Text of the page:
Returning to one of your previous destinations is never a desirable outcome when camp breaks at the end of spring training for any minor leaguer, much less one like Brett Vertigan, who is back with Beloit after spending the 2013 season there. But after a frustrating summer at short-season Vermont that ended prematurely with broken ribs, the Oakland A’s 10th-round selection in the 2012 draft is just happy to be back with a full-season affiliate of any kind. So the Snappers of the Midwest League will have to do for now.
“I didn’t think I would skip two levels really (from last year) and am happy to be playing a full-season,” said Vertigan, who will play centerfield and bat leadoff in Beloit. “I thought if I did really well in spring training that I’d have a chance at maybe breaking with Stockton, but I’m happy that I’m here. I didn’t get my hopes up.”
The former UC-Santa Barbara standout played much of spring training with the High-A squad, but roster numbers dictated his return to southern Wisconsin. Vertigan hasn’t looked back and got off to a hot start with seven hits and a pair of walks in his first 15 plate appearances.
Vertigan's open to the season has been all that Fran Riordan, a first-year manager in the A’s organization, could hope for.
“Offensively, he’s been a catalyst for us and been on base two or three times every single game,” Riordan said. “He’s hitting the ball hard. Even his outs are loud. He’s looking to take his game to the next level this season, so he can open up some guys and hopefully start climbing the ladder at a rapid pace.”
Two years after making his first foray into full-season ball, Vertigan is approaching every at-bat a little differently than before.
“I’ve definitely gained a lot more experience,” he said. “I feel a lot more comfortable and might have been a little nervous fighting for a spot. I feel like I’ve earned a spot. I’m playing my game. I might have got caught in the bigger picture of moving up, but I’m just going game to game now.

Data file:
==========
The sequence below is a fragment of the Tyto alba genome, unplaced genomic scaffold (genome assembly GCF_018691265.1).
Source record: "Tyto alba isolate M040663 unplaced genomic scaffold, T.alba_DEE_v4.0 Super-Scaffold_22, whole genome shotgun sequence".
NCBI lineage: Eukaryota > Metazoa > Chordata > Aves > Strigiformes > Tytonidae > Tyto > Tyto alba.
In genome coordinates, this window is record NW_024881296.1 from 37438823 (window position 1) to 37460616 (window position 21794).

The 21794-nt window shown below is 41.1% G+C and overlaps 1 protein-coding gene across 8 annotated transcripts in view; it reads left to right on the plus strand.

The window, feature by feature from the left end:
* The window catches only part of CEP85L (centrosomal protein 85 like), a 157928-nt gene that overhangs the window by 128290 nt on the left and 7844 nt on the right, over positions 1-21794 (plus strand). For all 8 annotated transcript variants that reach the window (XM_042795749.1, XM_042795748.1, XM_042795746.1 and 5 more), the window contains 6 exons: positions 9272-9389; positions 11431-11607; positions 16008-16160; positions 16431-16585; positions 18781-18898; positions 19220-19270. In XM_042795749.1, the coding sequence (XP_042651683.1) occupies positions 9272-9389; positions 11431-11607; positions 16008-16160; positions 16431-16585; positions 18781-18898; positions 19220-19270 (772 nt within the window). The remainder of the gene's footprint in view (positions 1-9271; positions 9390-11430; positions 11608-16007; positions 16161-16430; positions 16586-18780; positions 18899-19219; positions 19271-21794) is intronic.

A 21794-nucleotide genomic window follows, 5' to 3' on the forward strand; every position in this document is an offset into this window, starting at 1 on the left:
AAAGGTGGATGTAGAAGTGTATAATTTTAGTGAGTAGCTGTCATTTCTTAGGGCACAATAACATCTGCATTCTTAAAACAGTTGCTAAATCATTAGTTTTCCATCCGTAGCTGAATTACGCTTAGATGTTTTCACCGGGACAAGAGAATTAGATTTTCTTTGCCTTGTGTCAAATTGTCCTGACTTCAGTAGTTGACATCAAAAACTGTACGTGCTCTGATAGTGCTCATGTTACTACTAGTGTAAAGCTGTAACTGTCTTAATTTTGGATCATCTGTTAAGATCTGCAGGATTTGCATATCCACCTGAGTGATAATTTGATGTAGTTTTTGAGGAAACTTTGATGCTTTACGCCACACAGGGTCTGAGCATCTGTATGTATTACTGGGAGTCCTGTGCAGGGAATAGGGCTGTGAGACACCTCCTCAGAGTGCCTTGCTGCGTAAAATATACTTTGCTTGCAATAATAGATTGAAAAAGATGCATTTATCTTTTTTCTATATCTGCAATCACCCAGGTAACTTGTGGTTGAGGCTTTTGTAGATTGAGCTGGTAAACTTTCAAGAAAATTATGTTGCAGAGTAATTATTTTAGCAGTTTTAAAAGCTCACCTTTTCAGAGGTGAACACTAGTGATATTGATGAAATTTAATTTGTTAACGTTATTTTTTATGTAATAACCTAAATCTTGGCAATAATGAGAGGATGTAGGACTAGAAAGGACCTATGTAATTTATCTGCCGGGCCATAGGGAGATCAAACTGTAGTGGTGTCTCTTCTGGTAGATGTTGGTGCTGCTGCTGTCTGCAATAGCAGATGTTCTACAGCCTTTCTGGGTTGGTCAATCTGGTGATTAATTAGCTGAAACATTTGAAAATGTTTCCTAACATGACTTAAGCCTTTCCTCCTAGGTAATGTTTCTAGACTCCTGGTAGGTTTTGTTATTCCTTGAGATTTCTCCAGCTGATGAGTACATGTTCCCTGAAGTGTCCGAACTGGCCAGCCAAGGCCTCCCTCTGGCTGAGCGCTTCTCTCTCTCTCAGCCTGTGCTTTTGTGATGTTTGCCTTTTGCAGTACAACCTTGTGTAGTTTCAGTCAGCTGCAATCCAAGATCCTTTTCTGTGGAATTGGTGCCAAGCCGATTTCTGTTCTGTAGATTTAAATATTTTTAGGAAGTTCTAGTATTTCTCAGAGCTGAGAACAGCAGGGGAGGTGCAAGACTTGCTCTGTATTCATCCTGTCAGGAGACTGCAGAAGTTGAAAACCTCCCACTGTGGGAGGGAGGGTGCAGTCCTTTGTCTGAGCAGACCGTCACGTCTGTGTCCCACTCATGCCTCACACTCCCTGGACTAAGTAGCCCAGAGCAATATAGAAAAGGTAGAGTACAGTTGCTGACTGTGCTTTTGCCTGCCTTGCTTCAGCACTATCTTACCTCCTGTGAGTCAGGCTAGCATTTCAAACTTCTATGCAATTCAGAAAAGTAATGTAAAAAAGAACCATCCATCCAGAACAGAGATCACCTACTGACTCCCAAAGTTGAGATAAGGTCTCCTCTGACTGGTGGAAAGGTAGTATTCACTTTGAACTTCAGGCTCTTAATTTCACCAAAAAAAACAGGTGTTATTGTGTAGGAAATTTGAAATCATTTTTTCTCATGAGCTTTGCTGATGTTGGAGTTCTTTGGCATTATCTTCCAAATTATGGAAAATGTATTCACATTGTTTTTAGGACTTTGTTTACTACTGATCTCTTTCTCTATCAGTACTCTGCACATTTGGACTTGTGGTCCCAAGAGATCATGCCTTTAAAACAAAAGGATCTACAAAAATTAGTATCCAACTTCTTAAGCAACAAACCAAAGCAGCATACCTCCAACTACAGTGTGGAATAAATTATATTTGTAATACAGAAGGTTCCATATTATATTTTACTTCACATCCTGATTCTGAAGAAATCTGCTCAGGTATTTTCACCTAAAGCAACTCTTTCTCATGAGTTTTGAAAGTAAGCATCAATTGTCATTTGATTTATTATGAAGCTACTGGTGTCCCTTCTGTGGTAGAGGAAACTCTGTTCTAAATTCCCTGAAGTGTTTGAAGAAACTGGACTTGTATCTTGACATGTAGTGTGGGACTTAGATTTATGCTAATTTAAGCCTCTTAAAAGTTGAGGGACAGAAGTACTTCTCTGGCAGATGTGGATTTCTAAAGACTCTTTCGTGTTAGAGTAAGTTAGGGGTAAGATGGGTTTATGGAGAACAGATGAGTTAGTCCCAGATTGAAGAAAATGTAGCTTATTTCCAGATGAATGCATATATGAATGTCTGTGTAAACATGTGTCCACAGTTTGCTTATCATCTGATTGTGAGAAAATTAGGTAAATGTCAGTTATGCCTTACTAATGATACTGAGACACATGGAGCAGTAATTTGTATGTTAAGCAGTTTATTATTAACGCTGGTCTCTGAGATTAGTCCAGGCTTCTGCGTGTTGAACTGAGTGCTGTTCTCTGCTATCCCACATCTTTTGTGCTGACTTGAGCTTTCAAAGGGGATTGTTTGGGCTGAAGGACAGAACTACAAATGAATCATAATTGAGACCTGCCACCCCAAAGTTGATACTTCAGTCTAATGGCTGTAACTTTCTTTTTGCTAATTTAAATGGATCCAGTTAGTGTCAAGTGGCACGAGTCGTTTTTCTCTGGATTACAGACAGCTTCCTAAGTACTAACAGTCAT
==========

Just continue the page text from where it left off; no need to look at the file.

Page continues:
“As a result, I think I’ve been putting the ball in play harder. I’ve been making better contact with the ball. I simplified my swing in the off-season and in the spring, so it’s come together and feels good. I’ve tried to keep it simple up there.”
Vertigan is happy to be in a better place after a frustrating 2014 season that saw him split time between extended spring training and the New York-Penn League. He didn’t make a full-season affiliate when camp broke, and once he got out of Arizona to Vermont, Vertigan had his season end early due to injury.
After playing 123 games as an everyday player in 2013, Vertigan would get into just 47 games with the Lake Monsters, posting a slashline of .265/.309/.364.
“I went to extended and just stayed there before going to Vermont,” he said. “I was playing pretty well at short-season and splitting time with their outfielders, but ended up breaking my ribs at the beginning of August. I played about a month and a half. It was a setback.”
Although Riordan has only coached Vertigan for a limited amount of games this spring, he said the centerfielder is the steady presence a young Beloit team can lean on.
“I only had him in spring training for the last three or four days,” Riordan said. “We got him and he’s been nothing but great since he’s been here. He’s a complete player and plays a very solid centerfield. He’s a mature kid that’s been in Beloit and around for a couple years. He’s a good leader and his skills are something that’s great for the ball club.”
The Snappers' centerfielder hopes a strong start will get him back on the ascent within the A’s organization, and that a simple approach in the batter’s box will get him there.
“I am working the pitcher and am staying on my pitch,” Vertigan said. “I’m not letting the umpires bug me because sometimes they’re tough. I focus on what I can control, like waiting for my pitch and hitting it. If I don’t get it, then maybe the pitcher beats me.”
If Vertigan continues to beat Midwest League pitchers at his current rate, his second go-around in Beloit might not last as long as the first.